Southeast Asia, northern Philippines, Ifugao province, ca. 19th century CE. A fascinating artifact from the native people of the island of Ifugao, who prior to contact with the western world - which mainly occurred during the American occupation of the island during WWII - practiced traditional headhunting. This is a trophy human skull mounted on a boar skull, lashed together using rattan. The boar skull is attached to a wooden platform for display in ceremonies and on buildings. Water-based pigments are on the human skull, most notably in a thick border around the eye sockets, and the chin has been drilled through in two places. Size: 14" W x 10.8" H (35.6 cm x 27.4 cm)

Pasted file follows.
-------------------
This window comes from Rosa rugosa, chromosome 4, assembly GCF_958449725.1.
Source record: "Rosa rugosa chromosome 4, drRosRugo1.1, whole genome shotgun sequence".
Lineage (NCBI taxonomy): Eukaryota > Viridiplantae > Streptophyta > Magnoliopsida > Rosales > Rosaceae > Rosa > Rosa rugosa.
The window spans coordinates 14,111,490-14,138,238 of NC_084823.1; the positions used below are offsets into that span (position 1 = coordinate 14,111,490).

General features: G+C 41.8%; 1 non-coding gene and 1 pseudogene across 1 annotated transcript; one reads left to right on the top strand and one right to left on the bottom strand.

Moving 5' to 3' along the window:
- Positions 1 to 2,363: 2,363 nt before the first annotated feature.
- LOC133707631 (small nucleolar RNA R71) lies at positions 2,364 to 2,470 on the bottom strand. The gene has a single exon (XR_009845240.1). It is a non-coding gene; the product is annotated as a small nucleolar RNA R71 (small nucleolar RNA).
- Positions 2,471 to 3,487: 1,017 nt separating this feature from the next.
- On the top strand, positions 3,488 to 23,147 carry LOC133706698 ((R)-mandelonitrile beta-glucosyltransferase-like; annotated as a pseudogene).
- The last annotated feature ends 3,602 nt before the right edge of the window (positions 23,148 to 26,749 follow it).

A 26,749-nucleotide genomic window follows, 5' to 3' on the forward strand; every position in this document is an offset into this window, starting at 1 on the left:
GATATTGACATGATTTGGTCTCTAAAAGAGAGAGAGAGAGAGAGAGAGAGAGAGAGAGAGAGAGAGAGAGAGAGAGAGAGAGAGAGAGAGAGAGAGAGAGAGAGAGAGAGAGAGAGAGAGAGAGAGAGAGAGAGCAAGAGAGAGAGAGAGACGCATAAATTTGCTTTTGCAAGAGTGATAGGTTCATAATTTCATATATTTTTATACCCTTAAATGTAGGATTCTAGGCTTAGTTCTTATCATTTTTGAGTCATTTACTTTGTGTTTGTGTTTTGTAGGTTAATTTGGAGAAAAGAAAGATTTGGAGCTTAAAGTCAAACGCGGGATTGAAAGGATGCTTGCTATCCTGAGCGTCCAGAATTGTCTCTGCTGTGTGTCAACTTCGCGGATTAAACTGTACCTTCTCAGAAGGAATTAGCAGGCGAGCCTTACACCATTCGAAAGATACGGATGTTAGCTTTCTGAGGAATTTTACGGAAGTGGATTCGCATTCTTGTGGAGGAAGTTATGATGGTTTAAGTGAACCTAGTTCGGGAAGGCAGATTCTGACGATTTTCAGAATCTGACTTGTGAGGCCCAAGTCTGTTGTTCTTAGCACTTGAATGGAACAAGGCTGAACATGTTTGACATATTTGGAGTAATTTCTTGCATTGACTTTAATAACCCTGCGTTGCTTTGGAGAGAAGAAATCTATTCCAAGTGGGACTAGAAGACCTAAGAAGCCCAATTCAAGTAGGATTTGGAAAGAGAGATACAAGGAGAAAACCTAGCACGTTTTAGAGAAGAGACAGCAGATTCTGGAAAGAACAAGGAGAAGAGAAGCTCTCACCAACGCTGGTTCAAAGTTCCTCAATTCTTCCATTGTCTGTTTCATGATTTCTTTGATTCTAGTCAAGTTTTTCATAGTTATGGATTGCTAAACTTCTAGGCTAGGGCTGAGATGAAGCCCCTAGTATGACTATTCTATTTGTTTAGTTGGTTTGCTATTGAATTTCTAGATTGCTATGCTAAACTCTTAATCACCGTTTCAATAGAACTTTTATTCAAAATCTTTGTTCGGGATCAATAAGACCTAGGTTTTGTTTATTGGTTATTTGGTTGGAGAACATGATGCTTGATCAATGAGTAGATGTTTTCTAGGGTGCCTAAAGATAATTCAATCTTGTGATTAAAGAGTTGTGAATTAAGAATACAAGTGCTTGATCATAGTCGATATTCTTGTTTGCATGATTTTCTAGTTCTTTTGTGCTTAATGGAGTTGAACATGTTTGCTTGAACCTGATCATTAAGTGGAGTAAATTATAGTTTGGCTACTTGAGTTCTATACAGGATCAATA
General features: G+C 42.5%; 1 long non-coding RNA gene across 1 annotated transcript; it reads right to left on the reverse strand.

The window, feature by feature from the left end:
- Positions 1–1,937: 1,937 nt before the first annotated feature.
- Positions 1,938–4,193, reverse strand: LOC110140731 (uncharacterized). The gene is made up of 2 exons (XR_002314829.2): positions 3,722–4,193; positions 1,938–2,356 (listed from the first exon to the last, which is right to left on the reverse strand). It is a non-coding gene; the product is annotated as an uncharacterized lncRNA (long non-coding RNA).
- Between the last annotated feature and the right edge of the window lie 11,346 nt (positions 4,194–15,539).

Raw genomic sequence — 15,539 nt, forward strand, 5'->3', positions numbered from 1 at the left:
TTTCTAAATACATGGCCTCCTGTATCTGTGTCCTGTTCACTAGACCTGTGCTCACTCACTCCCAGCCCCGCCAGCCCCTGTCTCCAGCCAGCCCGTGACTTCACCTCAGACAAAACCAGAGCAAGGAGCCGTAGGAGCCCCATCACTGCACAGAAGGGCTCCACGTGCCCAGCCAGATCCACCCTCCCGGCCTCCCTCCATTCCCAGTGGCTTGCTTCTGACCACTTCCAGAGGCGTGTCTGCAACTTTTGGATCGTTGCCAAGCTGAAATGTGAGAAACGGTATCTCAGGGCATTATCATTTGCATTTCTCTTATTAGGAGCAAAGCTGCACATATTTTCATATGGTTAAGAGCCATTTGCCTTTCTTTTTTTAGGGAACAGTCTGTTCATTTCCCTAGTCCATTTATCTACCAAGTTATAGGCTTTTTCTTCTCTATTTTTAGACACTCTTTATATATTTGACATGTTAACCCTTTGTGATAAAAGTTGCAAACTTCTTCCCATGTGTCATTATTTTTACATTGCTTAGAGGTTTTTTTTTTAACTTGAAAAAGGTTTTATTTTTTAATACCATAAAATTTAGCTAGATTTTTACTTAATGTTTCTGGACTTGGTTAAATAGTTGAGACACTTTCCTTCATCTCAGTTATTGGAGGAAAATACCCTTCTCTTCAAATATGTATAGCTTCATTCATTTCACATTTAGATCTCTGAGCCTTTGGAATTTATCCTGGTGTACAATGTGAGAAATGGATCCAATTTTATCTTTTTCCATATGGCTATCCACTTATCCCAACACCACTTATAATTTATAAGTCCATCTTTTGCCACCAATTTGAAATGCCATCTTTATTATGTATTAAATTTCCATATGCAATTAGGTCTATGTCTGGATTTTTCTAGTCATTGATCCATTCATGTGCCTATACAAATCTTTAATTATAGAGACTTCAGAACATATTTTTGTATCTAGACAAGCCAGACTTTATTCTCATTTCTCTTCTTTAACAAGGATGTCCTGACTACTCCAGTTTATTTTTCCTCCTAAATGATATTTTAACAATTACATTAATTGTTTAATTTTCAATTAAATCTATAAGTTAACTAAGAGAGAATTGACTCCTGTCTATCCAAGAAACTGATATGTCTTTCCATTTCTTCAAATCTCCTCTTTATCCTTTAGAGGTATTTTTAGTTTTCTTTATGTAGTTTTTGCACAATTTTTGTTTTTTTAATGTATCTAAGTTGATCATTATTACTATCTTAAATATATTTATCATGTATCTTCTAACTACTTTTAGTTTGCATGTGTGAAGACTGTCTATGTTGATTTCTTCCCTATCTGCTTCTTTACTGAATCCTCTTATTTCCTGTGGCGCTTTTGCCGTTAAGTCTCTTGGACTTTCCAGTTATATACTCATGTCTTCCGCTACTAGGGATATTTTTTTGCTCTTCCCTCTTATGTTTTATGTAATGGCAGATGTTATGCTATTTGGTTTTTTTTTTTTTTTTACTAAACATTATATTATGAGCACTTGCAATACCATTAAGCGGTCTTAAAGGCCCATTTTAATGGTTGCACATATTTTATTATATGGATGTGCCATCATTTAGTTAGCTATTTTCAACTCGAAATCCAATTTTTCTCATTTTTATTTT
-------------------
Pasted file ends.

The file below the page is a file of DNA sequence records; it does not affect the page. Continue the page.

Headhunting - taking a skull and preserving it after killing someone - was practiced around the world throughout history, from Oceania to Europe and Mesoamerica. Anthropologists became intensely interested in the practice, especially in the early to mid 20th century, and developed a general theory about the meaning of headhunting: to define hierarchy and power within communities, based on the idea that the head contained the life force of the individual, and that capturing it allowed its holder to contain that power. For the Ifugao, the taken head was a prized object. The Ifugao mounted heads like this one over their hearths and outside their huts.
See David Howard, "The Last Filipino Head Hunters", 2001, p. 35.
Provenance: private San Francisco, California, USA collection
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Both skulls have been modified for display with some painting, drilling, removal of small components. The lower jaw of the boar has been deliberately excluded. Rich patina on all surfaces. Rattan is in nice condition for its age and the skull is secure in its position.